Apple, please continue to enforce decentralization in Contact Tracing

The topic of decentralized versus centralized Contact Tracing is currently being debated fiercely.

PEPP-PT partner Inria proposes a centralized approach, where data about infected people is matched to their contacts on a central system. A group of experts working on a fully decentralized approach named DP-3T are warning the public about the obvious bad implications of centralized solutions for privacy.

Given the potential for abuse that centralized implementations open up, at the end of this post, I am going to suggest a small addition to Apple’s preliminary specification, which would completely prevent the currently envisioned centralized solutions on the OS level.

Apple enforces decentralization on the device

Luckily, Apple’s iOS mobile operating system has prevented third party apps from continuously background scanning Bluetooth Low Energy (BLE) advertisements for a long time. Therefore, contact tracing leveraging BLE is not going to happen without Apple’s support. App developers simply cannot build it.

On April 10th, 2020, Apple and Google have announced to work on interoperable contact tracing features which will become parts of their mobile operating systems.

The preliminary Apple specifications released so far are crystal clear: iOS Contact Tracing will be decentralized.

It’s as simple as this: As per the API documentation, at no time any app will ever have access to the contact history IDs.

The only information exposed to apps for “positive” contact events is:

  • The number of contacts.
  • How long the contact was in proximity. Minimum duration is 5 minutes and increments by 5 minutes: 5, 10, 15, etc.
  • The time when the contact occurred. This may have reduced precision, such as within one day of the actual time.

But never any IDs of any contacts “seen”.

Consequently, the centralized implementation suggested by Inria is not going to happen on iOS devices. Thanks god.

What about the server?

Apple specification mandates, that Diagnosis Servers must not store any meta data with the IDs uploaded by confirmed diagnosed users. [Emphasis added by me.]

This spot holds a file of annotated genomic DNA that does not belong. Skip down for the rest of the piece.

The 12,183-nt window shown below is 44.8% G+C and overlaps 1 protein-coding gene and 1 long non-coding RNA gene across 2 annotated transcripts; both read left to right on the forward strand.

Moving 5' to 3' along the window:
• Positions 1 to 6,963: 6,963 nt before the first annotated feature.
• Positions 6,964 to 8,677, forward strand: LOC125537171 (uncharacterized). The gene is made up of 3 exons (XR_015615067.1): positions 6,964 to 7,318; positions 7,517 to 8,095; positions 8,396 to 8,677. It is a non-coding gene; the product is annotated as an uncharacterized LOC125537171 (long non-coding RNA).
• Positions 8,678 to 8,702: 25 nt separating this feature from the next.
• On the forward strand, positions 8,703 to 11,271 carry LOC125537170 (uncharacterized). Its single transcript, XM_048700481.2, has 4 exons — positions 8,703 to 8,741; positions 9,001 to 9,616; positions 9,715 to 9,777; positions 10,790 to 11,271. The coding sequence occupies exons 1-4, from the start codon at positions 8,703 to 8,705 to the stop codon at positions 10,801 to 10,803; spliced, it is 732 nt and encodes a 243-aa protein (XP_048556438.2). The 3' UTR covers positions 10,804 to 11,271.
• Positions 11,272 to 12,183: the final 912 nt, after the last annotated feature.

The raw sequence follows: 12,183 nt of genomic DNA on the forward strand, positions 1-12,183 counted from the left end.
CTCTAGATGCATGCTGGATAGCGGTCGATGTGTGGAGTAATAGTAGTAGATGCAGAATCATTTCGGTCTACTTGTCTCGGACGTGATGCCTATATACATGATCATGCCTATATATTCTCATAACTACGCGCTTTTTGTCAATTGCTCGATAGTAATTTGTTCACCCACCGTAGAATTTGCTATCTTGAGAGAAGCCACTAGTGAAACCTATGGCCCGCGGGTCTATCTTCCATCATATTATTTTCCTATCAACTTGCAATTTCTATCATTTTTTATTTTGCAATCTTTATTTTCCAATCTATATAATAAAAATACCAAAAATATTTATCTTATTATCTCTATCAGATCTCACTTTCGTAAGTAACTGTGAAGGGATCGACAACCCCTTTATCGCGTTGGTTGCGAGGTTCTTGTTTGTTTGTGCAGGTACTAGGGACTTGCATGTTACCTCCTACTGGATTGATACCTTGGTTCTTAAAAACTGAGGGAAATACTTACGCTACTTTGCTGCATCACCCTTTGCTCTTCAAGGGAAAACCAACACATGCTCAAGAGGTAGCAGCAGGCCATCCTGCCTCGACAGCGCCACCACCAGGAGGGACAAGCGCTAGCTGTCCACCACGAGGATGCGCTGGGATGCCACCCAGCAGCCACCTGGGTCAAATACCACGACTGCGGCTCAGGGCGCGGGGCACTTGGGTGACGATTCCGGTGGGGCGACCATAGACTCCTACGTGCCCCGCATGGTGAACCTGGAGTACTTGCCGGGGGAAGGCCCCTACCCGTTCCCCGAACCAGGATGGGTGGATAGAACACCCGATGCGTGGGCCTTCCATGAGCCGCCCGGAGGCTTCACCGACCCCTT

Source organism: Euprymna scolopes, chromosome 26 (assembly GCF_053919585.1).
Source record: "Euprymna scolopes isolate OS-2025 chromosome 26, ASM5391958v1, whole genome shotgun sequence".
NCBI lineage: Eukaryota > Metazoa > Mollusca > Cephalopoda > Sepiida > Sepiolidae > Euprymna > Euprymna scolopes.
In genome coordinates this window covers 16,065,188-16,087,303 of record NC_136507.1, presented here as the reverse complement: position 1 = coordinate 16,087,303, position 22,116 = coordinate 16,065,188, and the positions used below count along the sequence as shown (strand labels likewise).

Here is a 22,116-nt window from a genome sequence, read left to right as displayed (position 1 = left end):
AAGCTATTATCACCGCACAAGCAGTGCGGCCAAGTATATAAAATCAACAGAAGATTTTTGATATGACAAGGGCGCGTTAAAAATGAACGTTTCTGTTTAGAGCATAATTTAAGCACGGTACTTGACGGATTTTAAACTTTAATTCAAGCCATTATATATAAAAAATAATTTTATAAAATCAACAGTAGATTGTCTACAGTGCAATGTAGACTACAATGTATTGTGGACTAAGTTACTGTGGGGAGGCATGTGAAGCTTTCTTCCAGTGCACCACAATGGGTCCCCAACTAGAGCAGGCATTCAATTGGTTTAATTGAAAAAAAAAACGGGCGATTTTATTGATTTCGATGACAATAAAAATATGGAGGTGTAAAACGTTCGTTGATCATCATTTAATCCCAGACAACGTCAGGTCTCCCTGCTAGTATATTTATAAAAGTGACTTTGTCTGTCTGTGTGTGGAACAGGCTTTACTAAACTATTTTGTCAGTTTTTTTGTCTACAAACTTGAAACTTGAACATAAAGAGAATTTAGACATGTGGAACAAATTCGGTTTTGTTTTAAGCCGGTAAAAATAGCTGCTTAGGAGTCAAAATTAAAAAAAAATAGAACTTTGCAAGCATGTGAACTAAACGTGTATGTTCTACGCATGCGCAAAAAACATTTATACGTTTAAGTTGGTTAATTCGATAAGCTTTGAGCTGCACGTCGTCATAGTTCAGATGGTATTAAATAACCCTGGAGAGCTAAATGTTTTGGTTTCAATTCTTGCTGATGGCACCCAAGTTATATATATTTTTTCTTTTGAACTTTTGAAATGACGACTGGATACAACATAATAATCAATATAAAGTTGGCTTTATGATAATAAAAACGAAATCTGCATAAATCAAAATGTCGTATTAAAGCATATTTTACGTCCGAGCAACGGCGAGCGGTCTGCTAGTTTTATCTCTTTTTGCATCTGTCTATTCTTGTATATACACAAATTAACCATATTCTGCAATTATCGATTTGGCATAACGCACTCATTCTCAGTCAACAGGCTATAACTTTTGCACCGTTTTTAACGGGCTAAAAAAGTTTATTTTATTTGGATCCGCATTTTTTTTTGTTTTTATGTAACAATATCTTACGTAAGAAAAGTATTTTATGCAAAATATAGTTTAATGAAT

Right now, the concrete mechanism how apps are supposed to upload diagnosed IDs to these servers is outside the scope of the Apple specification.

I would love to see Apple (and Google) to expand the scope of the specification to handle these uploads on the operating system level!

In case a user is confirmed diagnosed, the following would happen (draft):

  1. For every app using contact tracing features, iOS allows users to manually enter (or override) the Diagnosis Server address through the built-in iOS Settings apps.
  2. In case the diagnosed user decides to provide her data, the app requests the operating system to upload the IDs.
  3. The OS will access the IDs without ever exposing them to the app and upload to the Diagnosis Server according to an Apple defined interface with absolutely zero meta-data attached. It’ll use the Diagnosis Server address set in step 1. An OS level dialog keeps the user informed about the upload and the server address used.

This would effectively decouple the ID uploads from any potential additional meta-data generated and sent home by the app in parallel.

It would also

  • allow multiple and many (trusted) third parties to offer Diagnosis Relay Servers,
  • provide technology savvy users with means to run their own relay servers, provided e.g. by open source initiatives,
  • facilitate largely distributed setups with federated servers using a standardized interface for interoperability.

Apple could also add a certificate infrastructure, which would allow additional control over who could run Diagnosis Servers and Diagnosis Relay Servers.

iOS would reject the upload of IDs to unverified Diagnosis Servers.

Users wanting to run their own relay servers, could use individual certificates made available to them via iCloud. Their personal Diagnosis Relay Servers can only receive uploads from devices associated with their iCloud account.

This would in no way make server development more complex or time consuming, since in the most simple scenario, a government organization could just develop a single service adhering to Apple’s defined upload interface, receive a certificate from Apple and operate it.

I would love to hear from the community at large and also contribute to any open source efforts around Diagnosis Relay Servers. You can find me on Twitter.

By Ralf Rottmann

Founder of leading German IoT Solution Provider grandcentrix. Partner at Rottmann Ventures and R13W. Views here are my own.

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